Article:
Topics: Semantics

Everyone strives for meaning in this world of ours, so let them find it in your HTML. Using meaningful elements can improve both the accessibility of your content as well as your search rankings.

  1. HTML for Restaurant Menus

    Answered by Allison Wagner on 14 January 2014

    Oh, you mean besides linking to a PDF? I kid. Though, not really. Unfortunately, a PDF has become the “menu solution” for many restaurant sites. This presents a host of issues,…
  2. Acronyms in Body Copy

    Answered by Derek Featherstone on 19 February 2013

    Screen Reader DefaultsProviding abbreviation expansions in the title attribute is “what we do,” but it does rely on the some customization of settings for some screen…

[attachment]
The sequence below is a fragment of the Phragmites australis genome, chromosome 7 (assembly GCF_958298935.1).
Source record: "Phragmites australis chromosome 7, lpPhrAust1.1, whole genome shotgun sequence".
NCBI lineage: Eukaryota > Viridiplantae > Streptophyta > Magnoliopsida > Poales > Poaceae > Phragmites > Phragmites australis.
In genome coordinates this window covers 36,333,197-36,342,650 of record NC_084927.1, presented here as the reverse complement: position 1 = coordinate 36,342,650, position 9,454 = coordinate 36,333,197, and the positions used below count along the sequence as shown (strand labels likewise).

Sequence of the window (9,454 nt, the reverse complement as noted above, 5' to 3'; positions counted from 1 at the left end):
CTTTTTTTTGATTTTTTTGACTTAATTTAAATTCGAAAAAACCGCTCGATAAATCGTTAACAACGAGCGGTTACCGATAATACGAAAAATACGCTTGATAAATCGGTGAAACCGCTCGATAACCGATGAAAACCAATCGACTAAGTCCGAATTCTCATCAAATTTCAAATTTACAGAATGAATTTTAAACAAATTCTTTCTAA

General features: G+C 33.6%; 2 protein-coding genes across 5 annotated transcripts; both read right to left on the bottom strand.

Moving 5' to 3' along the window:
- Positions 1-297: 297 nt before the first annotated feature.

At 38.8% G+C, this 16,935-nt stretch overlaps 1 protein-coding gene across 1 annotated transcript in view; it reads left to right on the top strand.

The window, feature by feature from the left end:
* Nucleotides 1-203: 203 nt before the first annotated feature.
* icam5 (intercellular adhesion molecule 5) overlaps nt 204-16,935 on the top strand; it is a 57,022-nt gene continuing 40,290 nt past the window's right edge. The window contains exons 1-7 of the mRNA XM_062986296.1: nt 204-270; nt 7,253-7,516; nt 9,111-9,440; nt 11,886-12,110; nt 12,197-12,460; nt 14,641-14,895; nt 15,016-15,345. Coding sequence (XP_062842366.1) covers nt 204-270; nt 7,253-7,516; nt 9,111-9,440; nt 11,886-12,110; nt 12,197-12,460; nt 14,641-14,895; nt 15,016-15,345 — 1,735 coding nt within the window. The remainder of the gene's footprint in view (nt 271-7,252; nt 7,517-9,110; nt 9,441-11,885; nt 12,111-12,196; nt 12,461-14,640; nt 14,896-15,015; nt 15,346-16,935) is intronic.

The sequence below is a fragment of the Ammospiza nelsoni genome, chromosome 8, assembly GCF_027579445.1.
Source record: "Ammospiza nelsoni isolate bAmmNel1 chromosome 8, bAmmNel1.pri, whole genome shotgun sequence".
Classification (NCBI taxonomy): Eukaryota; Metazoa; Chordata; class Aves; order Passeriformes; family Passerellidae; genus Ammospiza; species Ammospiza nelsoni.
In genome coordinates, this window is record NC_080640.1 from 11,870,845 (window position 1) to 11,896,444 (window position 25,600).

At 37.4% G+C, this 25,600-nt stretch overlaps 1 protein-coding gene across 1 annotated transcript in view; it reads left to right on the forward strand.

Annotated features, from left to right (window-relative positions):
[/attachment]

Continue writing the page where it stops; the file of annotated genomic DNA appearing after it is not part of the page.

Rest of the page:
3. Choosing a Structured Data Technology

    Answered by Emily Lewis on 12 December 2012

    Answering this question is really about goals: your goals as a developer, your employer’s or client’s goals, and project goals. But before answering that question, let’s first talk about what&…
  4. (Issue No. 13)
    Making the Transition to HTML5

    Interested in HTML5, but not sure where to go after changing the DOCTYPE? Emily details how a reader-submitted site, Pelizzoli World, can start using HTML5 today to add structure and semantics.

  5. (Issue No. 6)
    A Legendary Misunderstanding

    Aaron unearths code consistency issues at American Express, and shows how we can use fieldset and legend more effectively in the markup of web forms.

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